The Exploding Spaceship Reviews The Queen is Dead by Kate Locke and Shadows in Flight by Orson Scott Card

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The Exploding Spaceship Reviews The Queen is Dead by Kate Locke and Shadows in Flight by Orson Scott Card

Posted on 2013-02-22 at 16:36 by angelablackwell


Review of The Queen is Dead

This is the second volume of Locke’s Immortal Empire series. The Spaceship reviewed the first volume, God Save the Queen, in our 2012 fantasy reads here: /2012/12/25/what-to-do-with-that-gift-card-part-1-fantasy-reads-for-2012/ .

Xandra Vardan continues her adventures in a quest to find the people who are experimenting on halvies (half-blood vampires or werewolves).  She begins to accept that she is the queen of the goblins and this is in turn places obligations on her from the plague of goblins.  Her werewolf boyfriend and his pack (which includes Xandra’a sister Ophelia), also have demands and obligations on her.  She runs about in fantastic steampunk fashions sneaking into buildings, being kidnapped and chased, rescuing humans, halvies and goblins and of course having some romantic times with her werewolf.  Some of the mystery is resolved in this volume but of course the person with the most knowledge is killed before Xandra can get any information out of her.the-queen-is-dead-200

This volume ends with Xandra’s world on the brink of war between the goblins, humans, werewolves, vampires and halvies.   The next volume, Long Live the Queen, is due out this October, which is a Good Thing because Your Humble Reviewer read this one in less than 24 hours.

Locke’s London is a very interesting mix of Victorian and modern with most of the action taking place within walking distance of the River Thames between Victoria Station and Covent Garden. Your Humble Reviewer having walked that area frequently, it is sometimes easy to visualize where Xandra is going and at other times the differences make it a bit strange to figure out the geography. There is a map in the front of the book however, which is useful to track where the characters are running about. The areas south of the river are completing missing their modern development and so are very different.

Her chapter titles are literary allusions to sources like Shakespeare and Nietzche and are sometimes humorous if viewed again after reading the chapter. Xandra shows a more mature view of her siblings, father, mother, and stepmother in this book than in the last, realizing why they might have done some things she considers wrong, but at least she is able to see the motivation behind their actions.  She is still a hothead and quick to want to fight, but she has been eating things more appropriate for a goblin and so has more self-control than she did in the first volume.  Her siblings are growing and changing as well, so the characters all seem like real siblings with changing relationships as life experiences shape them.  Hopefully there will be many more volumes of this strange vampiric Britain.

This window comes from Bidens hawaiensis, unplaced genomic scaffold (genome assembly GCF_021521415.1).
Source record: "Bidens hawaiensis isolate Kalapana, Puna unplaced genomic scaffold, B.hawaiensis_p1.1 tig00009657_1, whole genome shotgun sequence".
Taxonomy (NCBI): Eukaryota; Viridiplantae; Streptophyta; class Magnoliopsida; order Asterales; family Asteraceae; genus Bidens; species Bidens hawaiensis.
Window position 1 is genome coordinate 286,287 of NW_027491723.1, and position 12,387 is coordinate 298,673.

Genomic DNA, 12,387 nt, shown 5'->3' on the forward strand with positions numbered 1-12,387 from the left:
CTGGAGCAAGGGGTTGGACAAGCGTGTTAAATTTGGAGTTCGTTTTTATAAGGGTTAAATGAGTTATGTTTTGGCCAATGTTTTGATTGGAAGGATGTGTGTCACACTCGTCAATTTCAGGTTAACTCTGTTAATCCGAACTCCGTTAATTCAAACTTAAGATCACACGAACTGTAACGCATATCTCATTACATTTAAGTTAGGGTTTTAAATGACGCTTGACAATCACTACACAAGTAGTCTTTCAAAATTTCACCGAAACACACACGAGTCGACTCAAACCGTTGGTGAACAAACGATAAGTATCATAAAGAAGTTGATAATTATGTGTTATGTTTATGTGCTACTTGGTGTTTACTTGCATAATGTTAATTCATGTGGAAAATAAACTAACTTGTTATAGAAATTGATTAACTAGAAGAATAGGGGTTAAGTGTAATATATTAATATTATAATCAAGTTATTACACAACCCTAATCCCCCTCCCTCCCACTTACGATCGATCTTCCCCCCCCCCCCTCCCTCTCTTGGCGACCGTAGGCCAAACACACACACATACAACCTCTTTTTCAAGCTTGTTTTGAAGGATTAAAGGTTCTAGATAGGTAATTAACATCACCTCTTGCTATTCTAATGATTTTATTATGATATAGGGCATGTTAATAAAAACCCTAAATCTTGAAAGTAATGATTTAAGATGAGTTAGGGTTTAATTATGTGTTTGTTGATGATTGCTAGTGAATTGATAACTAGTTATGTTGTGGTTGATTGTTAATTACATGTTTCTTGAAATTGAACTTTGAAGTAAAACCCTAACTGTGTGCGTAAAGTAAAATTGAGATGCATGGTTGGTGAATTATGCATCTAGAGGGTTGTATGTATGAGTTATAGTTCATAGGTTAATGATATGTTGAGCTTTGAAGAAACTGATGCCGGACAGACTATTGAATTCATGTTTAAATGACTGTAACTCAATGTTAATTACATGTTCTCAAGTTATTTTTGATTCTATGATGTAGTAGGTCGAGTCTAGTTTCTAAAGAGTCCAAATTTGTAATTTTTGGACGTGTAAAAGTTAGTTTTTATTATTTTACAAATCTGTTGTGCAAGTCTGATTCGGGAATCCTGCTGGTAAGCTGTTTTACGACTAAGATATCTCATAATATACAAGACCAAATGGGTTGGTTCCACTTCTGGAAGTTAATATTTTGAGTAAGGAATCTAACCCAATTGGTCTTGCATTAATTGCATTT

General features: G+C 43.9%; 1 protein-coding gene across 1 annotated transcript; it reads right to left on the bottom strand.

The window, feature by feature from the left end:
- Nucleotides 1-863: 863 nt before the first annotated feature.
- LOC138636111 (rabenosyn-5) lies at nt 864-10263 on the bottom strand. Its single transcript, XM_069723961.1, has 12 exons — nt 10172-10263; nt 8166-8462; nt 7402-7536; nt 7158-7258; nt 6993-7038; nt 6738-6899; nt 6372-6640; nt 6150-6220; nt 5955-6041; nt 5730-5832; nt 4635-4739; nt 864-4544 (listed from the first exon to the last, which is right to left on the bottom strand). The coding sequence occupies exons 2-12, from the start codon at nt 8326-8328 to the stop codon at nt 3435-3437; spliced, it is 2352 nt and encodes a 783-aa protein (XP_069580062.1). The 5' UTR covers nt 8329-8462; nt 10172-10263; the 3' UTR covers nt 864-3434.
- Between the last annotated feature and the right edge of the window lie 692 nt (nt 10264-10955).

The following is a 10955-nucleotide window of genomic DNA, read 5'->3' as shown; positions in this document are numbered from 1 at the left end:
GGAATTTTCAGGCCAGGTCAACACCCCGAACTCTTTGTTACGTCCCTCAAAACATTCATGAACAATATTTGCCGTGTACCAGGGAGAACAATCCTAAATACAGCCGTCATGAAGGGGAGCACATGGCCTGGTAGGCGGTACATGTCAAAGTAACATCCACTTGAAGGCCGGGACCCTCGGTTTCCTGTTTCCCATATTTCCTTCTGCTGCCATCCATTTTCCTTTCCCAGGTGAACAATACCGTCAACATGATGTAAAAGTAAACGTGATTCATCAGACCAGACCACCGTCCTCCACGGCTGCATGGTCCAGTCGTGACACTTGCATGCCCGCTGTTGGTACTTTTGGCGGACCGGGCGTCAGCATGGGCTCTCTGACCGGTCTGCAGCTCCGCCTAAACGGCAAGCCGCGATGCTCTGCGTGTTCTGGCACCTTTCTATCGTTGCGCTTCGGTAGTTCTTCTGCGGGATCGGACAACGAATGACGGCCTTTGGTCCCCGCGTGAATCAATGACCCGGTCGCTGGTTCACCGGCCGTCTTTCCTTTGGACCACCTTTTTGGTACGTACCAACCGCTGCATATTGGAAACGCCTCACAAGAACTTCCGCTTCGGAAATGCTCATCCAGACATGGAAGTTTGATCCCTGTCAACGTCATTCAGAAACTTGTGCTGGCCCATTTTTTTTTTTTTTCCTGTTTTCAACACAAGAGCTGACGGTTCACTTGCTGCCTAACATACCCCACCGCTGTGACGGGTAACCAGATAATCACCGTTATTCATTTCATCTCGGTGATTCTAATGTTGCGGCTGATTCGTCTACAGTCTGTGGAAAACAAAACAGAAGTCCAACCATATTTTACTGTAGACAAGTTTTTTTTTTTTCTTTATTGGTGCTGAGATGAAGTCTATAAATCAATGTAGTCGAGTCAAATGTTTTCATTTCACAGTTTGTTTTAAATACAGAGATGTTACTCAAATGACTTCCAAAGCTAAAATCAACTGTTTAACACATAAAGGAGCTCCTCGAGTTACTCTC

Shadows in Flight cover

Review of Shadows In Flight

The newest volume in the Ender’s Game universe has come to paperback (Tor February 2013). Card has returned to the story of Bean, last seen in Shadow of the Giant when he disappeared during the war and was thought dead by everyone on Earth except his wife and her parents. He took the three children (all of whom share a genetic defect with him) and left in an FTL ship in the hopes that a cure for that defect (heightened intelligence accompanied by gigantism and a greatly shortened lifespan) could be found on Earth and sent to them via ansible. This volume starts on the ship Herodotus several years later when the children are 6 years old. The three children have all learned to do adult jobs by this point and each has their own specialty. Carlotta is an engineer, Ender a biological scientist and Cincinnatus is a soldier. Even genius 6 year olds fight among themselves and have sibling rivalry, but this suddenly becomes less important when the ship is going to pass near another ship so close there is no way they will not be detected. What they find on the ship changes their views of the universe, and it will change that of everyone on Earth as well. The exciting plot and the tone of this volume are more like the original Ender’s Game than some of the volumes in between. The main characters are similar to their parents, Bean and Petra, so the thought processes and adult level thinking in children are like that of the original book. Almost two-thirds of the book is space adventure dealing with the ship and its consequences so this is a change from the war and political intrigue of recent volumes. Orson Scott Card will be the writer guest of honor at Mysticon in Roanoke, VA February 22-24, 2013.

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